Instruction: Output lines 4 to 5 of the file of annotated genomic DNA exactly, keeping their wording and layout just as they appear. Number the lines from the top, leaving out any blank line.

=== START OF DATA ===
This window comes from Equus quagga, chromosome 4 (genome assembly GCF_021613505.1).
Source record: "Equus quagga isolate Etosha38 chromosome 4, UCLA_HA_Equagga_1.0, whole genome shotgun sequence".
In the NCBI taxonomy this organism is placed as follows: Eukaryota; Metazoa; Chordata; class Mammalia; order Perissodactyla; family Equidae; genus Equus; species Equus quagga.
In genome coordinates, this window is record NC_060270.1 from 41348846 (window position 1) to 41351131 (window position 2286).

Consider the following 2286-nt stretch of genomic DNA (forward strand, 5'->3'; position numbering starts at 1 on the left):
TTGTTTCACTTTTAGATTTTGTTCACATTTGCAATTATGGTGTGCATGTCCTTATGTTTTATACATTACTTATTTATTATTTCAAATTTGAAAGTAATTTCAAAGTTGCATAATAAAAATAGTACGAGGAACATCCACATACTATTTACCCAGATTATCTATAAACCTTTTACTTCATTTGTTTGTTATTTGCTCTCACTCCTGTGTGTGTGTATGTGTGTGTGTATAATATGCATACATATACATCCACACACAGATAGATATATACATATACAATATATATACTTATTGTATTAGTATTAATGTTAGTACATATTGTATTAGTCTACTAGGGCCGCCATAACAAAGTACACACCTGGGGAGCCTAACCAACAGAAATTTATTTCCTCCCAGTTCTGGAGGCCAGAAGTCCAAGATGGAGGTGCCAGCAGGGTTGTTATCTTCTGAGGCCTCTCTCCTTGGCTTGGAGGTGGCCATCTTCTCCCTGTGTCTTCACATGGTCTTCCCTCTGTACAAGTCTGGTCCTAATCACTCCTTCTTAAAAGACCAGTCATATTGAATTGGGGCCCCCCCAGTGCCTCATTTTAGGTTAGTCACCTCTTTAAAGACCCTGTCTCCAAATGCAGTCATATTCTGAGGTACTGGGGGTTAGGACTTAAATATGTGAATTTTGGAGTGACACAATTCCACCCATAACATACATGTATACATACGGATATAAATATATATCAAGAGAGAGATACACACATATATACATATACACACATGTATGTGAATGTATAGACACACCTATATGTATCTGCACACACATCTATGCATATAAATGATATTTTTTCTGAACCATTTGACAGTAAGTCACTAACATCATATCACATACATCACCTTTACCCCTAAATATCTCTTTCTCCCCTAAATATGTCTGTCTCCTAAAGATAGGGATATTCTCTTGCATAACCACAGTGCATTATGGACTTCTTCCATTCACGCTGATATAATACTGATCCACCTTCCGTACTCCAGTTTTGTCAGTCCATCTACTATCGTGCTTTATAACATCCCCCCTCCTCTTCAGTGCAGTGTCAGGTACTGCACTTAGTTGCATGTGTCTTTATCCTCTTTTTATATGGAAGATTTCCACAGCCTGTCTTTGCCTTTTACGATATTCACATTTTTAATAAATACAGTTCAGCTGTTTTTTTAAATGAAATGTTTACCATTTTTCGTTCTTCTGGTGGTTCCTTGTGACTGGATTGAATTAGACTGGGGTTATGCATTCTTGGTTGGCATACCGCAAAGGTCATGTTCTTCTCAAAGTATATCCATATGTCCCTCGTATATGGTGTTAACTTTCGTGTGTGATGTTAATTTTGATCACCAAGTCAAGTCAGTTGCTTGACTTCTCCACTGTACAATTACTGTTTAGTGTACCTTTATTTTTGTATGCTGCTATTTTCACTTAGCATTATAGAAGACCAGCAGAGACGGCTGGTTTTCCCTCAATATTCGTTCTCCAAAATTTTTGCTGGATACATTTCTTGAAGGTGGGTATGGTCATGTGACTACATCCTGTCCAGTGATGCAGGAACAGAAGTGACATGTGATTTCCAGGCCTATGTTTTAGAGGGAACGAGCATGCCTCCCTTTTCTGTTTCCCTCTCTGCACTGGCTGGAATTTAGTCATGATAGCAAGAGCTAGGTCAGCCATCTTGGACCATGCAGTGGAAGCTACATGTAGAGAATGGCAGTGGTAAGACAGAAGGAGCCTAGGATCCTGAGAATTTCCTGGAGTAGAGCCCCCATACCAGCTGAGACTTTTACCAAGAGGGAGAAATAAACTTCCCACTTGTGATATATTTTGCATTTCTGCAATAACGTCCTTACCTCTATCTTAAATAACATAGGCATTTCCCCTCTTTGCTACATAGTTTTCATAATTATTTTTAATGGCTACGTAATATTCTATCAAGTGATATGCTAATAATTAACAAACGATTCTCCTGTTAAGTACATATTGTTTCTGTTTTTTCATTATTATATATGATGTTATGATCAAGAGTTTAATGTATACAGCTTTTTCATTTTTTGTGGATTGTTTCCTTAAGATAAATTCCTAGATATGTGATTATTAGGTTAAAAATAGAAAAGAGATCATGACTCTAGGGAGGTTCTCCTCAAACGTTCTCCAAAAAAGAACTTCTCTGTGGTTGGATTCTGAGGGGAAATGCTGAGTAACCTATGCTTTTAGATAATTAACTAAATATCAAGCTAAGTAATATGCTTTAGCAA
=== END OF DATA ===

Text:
In genome coordinates, this window is record NC_060270.1 from 41348846 (window position 1) to 41351131 (window position 2286).

Consider the following 2286-nt stretch of genomic DNA (forward strand, 5'->3'; position numbering starts at 1 on the left):